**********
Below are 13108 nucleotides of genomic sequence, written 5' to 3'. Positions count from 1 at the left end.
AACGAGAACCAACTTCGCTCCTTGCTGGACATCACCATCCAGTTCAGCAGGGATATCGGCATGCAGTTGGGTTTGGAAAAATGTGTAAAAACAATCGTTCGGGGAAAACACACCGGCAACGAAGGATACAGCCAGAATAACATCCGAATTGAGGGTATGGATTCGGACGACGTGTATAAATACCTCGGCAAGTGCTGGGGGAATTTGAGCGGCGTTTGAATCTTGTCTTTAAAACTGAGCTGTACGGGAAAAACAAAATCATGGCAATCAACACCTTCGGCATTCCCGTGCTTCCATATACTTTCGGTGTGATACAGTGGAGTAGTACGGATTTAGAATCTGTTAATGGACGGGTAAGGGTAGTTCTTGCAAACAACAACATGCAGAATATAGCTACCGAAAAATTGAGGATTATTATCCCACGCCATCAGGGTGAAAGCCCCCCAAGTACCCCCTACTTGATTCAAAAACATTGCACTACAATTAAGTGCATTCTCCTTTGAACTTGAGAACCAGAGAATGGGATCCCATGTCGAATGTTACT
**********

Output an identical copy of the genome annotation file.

Below are 13108 nucleotides of genomic sequence, written 5' to 3'. Positions count from 1 at the left end.
AACGAGAACCAACTTCGCTCCTTGCTGGACATCACCATCCAGTTCAGCAGGGATATCGGCATGCAGTTGGGTTTGGAAAAATGTGTAAAAACAATCGTTCGGGGAAAACACACCGGCAACGAAGGATACAGCCAGAATAACATCCGAATTGAGGGTATGGATTCGGACGACGTGTATAAATACCTCGGCAAGTGCTGGGGGAATTTGAGCGGCGTTTGAATCTTGTCTTTAAAACTGAGCTGTACGGGAAAAACAAAATCATGGCAATCAACACCTTCGGCATTCCCGTGCTTCCATATACTTTCGGTGTGATACAGTGGAGTAGTACGGATTTAGAATCTGTTAATGGACGGGTAAGGGTAGTTCTTGCAAACAACAACATGCAGAATATAGCTACCGAAAAATTGAGGATTATTATCCCACGCCATCAGGGTGAAAGCCCCCCAAGTACCCCCTACTTGATTCAAAAACATTGCACTACAATTAAGTGCATTCTCCTTTGAACTTGAGAACCAGAGAATGGGATCCCATGTCGAATGTTACT